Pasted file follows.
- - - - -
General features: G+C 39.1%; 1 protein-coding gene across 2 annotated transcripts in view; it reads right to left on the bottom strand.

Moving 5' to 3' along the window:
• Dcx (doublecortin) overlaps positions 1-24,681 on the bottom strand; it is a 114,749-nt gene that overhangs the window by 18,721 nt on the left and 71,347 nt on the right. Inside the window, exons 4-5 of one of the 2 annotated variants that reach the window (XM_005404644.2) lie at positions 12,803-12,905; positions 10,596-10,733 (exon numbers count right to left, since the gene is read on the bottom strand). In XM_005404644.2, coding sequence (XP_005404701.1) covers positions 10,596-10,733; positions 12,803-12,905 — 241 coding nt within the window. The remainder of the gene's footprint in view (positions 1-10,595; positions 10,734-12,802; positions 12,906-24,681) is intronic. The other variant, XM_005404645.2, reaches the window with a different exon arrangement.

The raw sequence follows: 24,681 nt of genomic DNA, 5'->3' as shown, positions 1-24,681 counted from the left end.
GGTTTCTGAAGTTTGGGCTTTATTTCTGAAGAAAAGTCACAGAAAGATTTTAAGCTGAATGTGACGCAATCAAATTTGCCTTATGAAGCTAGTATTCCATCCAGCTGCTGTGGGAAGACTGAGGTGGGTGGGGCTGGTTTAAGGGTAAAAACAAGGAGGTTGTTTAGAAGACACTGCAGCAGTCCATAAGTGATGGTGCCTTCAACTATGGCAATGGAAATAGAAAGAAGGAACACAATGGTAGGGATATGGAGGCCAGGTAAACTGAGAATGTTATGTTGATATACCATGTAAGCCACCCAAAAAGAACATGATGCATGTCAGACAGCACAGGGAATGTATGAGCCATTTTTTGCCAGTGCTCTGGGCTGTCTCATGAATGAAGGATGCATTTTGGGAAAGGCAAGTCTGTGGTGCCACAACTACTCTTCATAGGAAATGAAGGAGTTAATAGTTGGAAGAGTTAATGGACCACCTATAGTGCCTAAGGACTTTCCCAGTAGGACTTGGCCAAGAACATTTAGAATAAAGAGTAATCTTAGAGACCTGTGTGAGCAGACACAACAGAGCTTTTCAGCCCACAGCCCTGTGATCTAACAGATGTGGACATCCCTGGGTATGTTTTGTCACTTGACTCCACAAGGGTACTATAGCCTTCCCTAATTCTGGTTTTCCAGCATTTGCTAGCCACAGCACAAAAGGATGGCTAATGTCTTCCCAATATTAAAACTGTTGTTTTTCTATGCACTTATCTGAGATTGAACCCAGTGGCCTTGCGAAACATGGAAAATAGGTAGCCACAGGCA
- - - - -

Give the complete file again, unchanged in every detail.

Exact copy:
General features: G+C 39.1%; 1 protein-coding gene across 2 annotated transcripts in view; it reads right to left on the bottom strand.

Moving 5' to 3' along the window:
• Dcx (doublecortin) overlaps positions 1-24,681 on the bottom strand; it is a 114,749-nt gene that overhangs the window by 18,721 nt on the left and 71,347 nt on the right. Inside the window, exons 4-5 of one of the 2 annotated variants that reach the window (XM_005404644.2) lie at positions 12,803-12,905; positions 10,596-10,733 (exon numbers count right to left, since the gene is read on the bottom strand). In XM_005404644.2, coding sequence (XP_005404701.1) covers positions 10,596-10,733; positions 12,803-12,905 — 241 coding nt within the window. The remainder of the gene's footprint in view (positions 1-10,595; positions 10,734-12,802; positions 12,906-24,681) is intronic. The other variant, XM_005404645.2, reaches the window with a different exon arrangement.

The raw sequence follows: 24,681 nt of genomic DNA, 5'->3' as shown, positions 1-24,681 counted from the left end.
GGTTTCTGAAGTTTGGGCTTTATTTCTGAAGAAAAGTCACAGAAAGATTTTAAGCTGAATGTGACGCAATCAAATTTGCCTTATGAAGCTAGTATTCCATCCAGCTGCTGTGGGAAGACTGAGGTGGGTGGGGCTGGTTTAAGGGTAAAAACAAGGAGGTTGTTTAGAAGACACTGCAGCAGTCCATAAGTGATGGTGCCTTCAACTATGGCAATGGAAATAGAAAGAAGGAACACAATGGTAGGGATATGGAGGCCAGGTAAACTGAGAATGTTATGTTGATATACCATGTAAGCCACCCAAAAAGAACATGATGCATGTCAGACAGCACAGGGAATGTATGAGCCATTTTTTGCCAGTGCTCTGGGCTGTCTCATGAATGAAGGATGCATTTTGGGAAAGGCAAGTCTGTGGTGCCACAACTACTCTTCATAGGAAATGAAGGAGTTAATAGTTGGAAGAGTTAATGGACCACCTATAGTGCCTAAGGACTTTCCCAGTAGGACTTGGCCAAGAACATTTAGAATAAAGAGTAATCTTAGAGACCTGTGTGAGCAGACACAACAGAGCTTTTCAGCCCACAGCCCTGTGATCTAACAGATGTGGACATCCCTGGGTATGTTTTGTCACTTGACTCCACAAGGGTACTATAGCCTTCCCTAATTCTGGTTTTCCAGCATTTGCTAGCCACAGCACAAAAGGATGGCTAATGTCTTCCCAATATTAAAACTGTTGTTTTTCTATGCACTTATCTGAGATTGAACCCAGTGGCCTTGCGAAACATGGAAAATAGGTAGCCACAGGCA